The Ontario Court of Appeal has released yet another decision on when a contractor who is not paid for its invoices should know that a proceeding is an appropriate means to seek to remedy the non-payment.
In Thermal Exchange Service Inc. v. Metropolitan Toronto Condominium Corporation No. 1289, 2022 ONCA 186, Thermal serviced the HVAC units in the Condo Corp.’s building for 13 years, from 2002 until 2015. It did so on the understanding that it had a contract with the Condo Corp. rather than the individual unit owners.
As it turned out, however, the Condo Corp.’s property manager was under the mistaken impression that the Condo Corp. was not ultimately liable for paying the invoices and was only obligated to pay if and when it was able to collect payment from the unit owners on whose behalf the work was done.
Thermal received work orders from the property manager, performed the work she requested, and invoiced the Condo Corp. While the invoices stated that payment was due within 30 days from the date of the invoice, the Condo Corp. typically made payment much later, in some instances up to 300 days later. Thermal continued to provide services on request and tender fresh invoices, but from 2008 forward, Thermal stopped sending individual invoices and began sending a single, semi-annual “batch invoice”.
Thermal had several conversations with the property manager about the non-payment of invoices, and she would invariably tell them that she was terribly busy and unable to attend to the matter immediately, but was working on the invoices.
In October 2015, Thermal thought a demand letter from its lawyer might encourage the property manager to process the invoices. On November 4, 2015, she unexpectedly informed Thermal that the Condo Corp. was not responsible for payment.
On August 17, 2017, Thermal filed its statement of claim, seeking damages for services supplied, breach of agreement, and unjust enrichment.
The trial judge held that the claim was first discoverable as of the date of the demand letter in October 2015. She found that the nature of the commercial relationship between the parties was that there was a single running account, and whenever Thermal received funds from the Condo Corp, it was credited to that account. The trial judge accepted the evidence of Thermal’s president that he sincerely believed the Condo Corp. had been dealing with him in good faith and that the property manager’s statements that she was “working on it”, meant that his invoices would eventually be paid. He did not realize until her email of November 4, 2015 that she was, on behalf of the Condo Corp., taking the position that payment by Condo Corp. would be contingent on payment by the unit owner.
That trial judge’s conclusion was based on the Court of Appeal decision in Presley v. Van Dusen, 2019 ONCA 66.
The Condo Corp. appealed.
The principal argument was that the trial judge erred in relying on Presley v. Van Dusen, in which a plaintiff owner postponed bringing an action against a contractor because of assurances by the contractor, who had a superior understanding of the problem, that it could fix the mechanical problem at issue in that case. The Condo Corp. argued that this case was nothing like Van Dusen, given that Thermal was not relying on the Condo Corp. to fix a mechanical problem beyond the expertise of Thermal; the Condo Corp. never promised unequivocally to pay the invoices, but was simply stringing a creditor along; and Thermal waited substantially longer to begin a proceeding than the plaintiff in Van Dusen did. The Court of Appeal disagreed:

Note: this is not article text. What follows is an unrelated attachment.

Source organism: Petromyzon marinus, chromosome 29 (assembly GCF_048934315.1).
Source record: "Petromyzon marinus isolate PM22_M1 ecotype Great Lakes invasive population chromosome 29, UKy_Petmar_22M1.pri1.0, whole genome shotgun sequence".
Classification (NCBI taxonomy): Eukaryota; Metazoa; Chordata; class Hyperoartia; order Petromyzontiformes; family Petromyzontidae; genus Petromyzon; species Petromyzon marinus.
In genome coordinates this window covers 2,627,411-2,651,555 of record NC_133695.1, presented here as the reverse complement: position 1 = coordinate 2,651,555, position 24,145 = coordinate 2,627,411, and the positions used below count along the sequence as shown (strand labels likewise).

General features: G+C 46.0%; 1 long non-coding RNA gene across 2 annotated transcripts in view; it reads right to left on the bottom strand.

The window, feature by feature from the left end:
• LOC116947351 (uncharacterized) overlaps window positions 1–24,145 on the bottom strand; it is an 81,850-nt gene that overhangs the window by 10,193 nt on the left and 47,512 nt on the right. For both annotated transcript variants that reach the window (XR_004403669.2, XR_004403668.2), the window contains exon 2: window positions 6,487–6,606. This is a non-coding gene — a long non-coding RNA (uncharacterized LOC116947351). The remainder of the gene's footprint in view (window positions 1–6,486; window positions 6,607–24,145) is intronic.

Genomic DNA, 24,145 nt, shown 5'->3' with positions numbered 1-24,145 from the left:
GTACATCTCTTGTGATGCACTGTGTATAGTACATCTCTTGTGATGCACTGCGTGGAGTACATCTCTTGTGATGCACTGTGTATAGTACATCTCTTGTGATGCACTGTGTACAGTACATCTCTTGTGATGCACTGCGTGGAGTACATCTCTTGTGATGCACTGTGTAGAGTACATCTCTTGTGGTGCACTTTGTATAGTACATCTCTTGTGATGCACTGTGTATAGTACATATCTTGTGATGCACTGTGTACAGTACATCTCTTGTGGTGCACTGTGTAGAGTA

There is nothing in the reasoning in Van Dusen that would restrict its application to comparative expertise over mechanical problems. The salient aspect is that the defendant created a problem, the remedy for which was beyond the reach of the plaintiff’s understanding, and led the plaintiff to rely on it for the remedy. Analogous to the situation in Van Dusen, the Condo Corp. created a barrier to Thermal Exchange receiving payment (it would not pay unless it first received payment from the unit owners, and was not taking any steps to getting the unit owners to pay), prevented Thermal Exchange from understanding the nature of the problem, and led Thermal Exchange to believe that it would take care of the problem.
While the Court of Appeal agreed with the appellant that the trial judge was wrong in finding that the limitation period was triggered on the date Thermal sent the demand letter, that did not help the appellant, because the Court of Appeal found that the period commenced later than that, i.e. on the date the property manager advised Thermal that the unit owners rather than the Condo Corp. were liable for the invoices.
The principle in Van Dusen has therefore been extended to any situation in which a defendant created a problem, the remedy for which was beyond the reach of the plaintiff’s understanding, and assures the plaintiff that it will take care of the problem.